29 May Kilmany-Jo Liversage makes global feminist statement and honours the life of Nokuphila Kumalo
Kilmany-Jo Liversage is a Cape Town artist who paints large-scale graffiti-style portraits of women. We caught up with the artist after she created site-specific artworks in Dubai and Melbourne, and honoured the life of Nokuphila Kumalo, murdered in 2013 by South African artist Zwelethu Mthethwa.
Recently you painted a giant portrait of a woman in Nando’s Australia, which you called ‘Hosiera2017′. Who is she?
She’s a woman caught up in a moment of contemplation and deep thought. She’s someone waiting for a bus preoccupied with her thoughts amidst the busy sprawl of urban life. She is a full-colour spectrum captured within the hues of city life.
The works you exhibited at Cape Town Art Fair and That Art Fair related to the murder of Nokuphila Kumalo by artist Zwelethu Mthethwa. Tell us about this.
I’ve made three works in relation to my feelings about Nokuphila Kumalo, and these were shown at Cape Town Art Fair and That Artfair.
Nokuphila Kumalo was a 23-year-old mother who lived in Woodstock. She was a sex worker described by a friend as “just the girl next door who wanted to provide for her family”. Nokuphila Kumalo was found beaten to death on a Woodstock street in 2013. Zwelethu Mthethwa was accused, and ultimately convicted, of Nokuphila’s murder in March 2017. During the murder trial, prior to Zwelethu’s conviction, the women of SWEAT, other activists and myself observed that Zwelethu’s name, which was newsworthy due to his international success as an artist, was always used in media coverage of the trial, while Nokuphila’s name was often disregarded, which we found profoundly unjust and disrespectful.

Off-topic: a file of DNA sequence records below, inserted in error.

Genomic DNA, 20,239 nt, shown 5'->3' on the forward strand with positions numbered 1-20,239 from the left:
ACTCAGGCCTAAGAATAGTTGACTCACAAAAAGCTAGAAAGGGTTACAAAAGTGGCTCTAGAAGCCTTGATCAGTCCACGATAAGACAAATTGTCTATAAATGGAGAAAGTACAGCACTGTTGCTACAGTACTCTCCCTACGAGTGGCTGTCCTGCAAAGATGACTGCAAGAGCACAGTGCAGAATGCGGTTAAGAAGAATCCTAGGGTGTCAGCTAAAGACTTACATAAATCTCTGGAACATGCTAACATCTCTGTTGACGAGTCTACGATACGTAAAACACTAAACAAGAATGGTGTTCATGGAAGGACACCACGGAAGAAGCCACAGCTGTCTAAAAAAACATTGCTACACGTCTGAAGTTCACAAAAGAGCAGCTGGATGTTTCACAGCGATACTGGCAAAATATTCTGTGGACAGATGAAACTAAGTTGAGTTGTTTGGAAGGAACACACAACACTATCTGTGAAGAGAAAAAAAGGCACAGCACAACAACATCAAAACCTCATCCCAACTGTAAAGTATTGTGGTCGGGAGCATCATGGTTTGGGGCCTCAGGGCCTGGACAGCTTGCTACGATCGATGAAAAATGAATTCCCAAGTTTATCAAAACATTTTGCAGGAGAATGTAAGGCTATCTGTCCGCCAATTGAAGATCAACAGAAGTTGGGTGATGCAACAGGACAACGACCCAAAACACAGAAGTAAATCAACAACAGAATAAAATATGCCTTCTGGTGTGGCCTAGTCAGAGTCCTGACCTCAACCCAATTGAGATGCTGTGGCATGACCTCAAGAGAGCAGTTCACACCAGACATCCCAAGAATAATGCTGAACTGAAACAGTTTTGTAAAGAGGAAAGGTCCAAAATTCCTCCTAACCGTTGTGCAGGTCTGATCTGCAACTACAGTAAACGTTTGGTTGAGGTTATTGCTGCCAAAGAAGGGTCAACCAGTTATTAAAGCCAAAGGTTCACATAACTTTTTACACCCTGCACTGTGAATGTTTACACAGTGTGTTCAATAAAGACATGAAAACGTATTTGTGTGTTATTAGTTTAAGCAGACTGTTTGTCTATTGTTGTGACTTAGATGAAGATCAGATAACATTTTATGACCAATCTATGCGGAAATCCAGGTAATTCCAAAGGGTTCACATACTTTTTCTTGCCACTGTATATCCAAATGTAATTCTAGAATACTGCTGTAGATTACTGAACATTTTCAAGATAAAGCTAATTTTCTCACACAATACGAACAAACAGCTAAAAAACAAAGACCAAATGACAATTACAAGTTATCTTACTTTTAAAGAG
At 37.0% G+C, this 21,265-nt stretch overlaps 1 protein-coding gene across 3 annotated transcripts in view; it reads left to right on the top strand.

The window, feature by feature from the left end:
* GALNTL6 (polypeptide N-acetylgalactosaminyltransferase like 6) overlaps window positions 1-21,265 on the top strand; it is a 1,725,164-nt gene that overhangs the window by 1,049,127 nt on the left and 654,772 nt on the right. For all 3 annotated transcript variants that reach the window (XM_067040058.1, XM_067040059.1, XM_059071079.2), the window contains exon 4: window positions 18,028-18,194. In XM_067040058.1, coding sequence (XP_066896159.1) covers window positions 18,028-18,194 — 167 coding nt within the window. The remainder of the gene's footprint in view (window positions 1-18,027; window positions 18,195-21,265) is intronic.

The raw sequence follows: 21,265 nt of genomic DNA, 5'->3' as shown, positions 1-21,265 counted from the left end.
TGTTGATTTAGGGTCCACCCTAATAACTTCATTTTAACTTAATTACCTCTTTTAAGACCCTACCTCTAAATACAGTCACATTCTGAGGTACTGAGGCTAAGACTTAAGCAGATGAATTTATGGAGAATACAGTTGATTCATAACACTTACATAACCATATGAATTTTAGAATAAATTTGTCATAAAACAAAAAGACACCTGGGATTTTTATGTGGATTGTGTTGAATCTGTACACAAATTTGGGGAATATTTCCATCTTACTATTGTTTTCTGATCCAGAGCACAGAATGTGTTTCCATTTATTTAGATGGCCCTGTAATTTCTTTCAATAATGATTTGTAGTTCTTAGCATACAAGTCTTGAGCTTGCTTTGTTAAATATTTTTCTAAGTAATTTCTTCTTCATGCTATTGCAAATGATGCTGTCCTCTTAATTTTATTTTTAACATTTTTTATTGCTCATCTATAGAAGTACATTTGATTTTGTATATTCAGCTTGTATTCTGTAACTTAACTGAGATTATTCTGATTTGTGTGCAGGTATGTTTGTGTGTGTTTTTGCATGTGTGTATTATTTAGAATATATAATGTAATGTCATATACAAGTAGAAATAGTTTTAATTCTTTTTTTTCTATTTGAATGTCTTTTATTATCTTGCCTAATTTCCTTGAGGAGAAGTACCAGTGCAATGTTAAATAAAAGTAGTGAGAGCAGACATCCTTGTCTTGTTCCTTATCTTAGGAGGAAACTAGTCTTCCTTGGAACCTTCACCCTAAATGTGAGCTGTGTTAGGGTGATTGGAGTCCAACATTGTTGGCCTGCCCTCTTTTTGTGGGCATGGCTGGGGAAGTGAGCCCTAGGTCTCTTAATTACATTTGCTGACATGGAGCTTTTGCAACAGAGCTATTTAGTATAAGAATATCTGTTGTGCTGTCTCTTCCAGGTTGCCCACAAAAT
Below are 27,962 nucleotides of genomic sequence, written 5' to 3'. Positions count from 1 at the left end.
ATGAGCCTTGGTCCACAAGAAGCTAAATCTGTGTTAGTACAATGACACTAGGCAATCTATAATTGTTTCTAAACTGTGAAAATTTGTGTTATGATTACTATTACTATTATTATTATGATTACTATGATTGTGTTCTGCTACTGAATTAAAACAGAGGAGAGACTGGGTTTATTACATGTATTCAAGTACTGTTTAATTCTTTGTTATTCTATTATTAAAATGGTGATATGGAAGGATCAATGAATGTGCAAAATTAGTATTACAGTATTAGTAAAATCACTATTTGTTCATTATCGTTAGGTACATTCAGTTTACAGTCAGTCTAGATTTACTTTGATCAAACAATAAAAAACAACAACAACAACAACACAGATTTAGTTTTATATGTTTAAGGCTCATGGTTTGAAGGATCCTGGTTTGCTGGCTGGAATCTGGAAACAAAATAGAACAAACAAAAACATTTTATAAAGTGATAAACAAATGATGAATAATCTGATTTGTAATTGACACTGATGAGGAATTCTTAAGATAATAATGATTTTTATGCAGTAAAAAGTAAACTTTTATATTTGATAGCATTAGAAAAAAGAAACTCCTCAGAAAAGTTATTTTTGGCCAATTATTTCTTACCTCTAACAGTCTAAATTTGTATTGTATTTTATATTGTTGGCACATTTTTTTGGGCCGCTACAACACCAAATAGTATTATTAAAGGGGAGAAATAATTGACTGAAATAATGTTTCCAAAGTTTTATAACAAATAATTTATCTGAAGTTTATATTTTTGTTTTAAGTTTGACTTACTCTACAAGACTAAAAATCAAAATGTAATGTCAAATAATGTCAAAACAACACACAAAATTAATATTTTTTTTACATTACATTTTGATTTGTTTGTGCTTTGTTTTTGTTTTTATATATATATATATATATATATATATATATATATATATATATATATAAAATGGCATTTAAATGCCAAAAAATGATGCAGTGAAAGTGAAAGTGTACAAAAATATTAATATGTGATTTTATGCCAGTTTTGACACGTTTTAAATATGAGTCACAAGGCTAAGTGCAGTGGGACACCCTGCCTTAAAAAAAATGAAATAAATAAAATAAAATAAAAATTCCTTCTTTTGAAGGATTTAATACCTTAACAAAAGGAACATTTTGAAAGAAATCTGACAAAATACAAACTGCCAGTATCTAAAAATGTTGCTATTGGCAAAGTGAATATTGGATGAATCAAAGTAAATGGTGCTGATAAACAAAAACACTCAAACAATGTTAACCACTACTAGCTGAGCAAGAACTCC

In the midst of this, Iziko South African National Gallery held an exhibition timed for South Africa’s 2016 ’16 Days of Activism for No Violence Against Women and Children titled, Our Lady. This exhibition was officially described as meant to “interrupt the puritanical and patriarchal visual economy that surrounds imagery of the figurative female form”. A work by Zwelethu was included in the exhibition, without providing any contextual information about the accusation against him of murdering a woman, which we found offensive and distasteful.
I made placards stenciled with ‘Her name was Nokuphila Kumalo’ and joined the placard-holding women of SWEAT and other activists to honour Nokuphila’s life, to protest against the unspoken brutality of rendering a victim nameless, and, crucially, to protest against the significance of including an uncontextualised Zwelethu Mthethwa artwork in this show.
Abuse, rape and murder of woman are at pandemic proportions in South Africa. The male perpetrators are usually given bail (as was Zwelethu Mthethwa) to continue their normal lives and often handed a pathetic amount of years behind bars when found guilty. These three works are in line with my desire to shine a light on abuse against women, while inspiring women to empower themselves to their fullest and brightest potential.
Do you have any upcoming exhibitions, residences and/or interesting projects we should know about?
Cover image: Tauba2017. Spray paint and acrylic on corrugated iron. Nando’s Dubai Festival City. 5.3 x 5.3m. 2017.
This article was made possible by the Nando’s Art Initiative.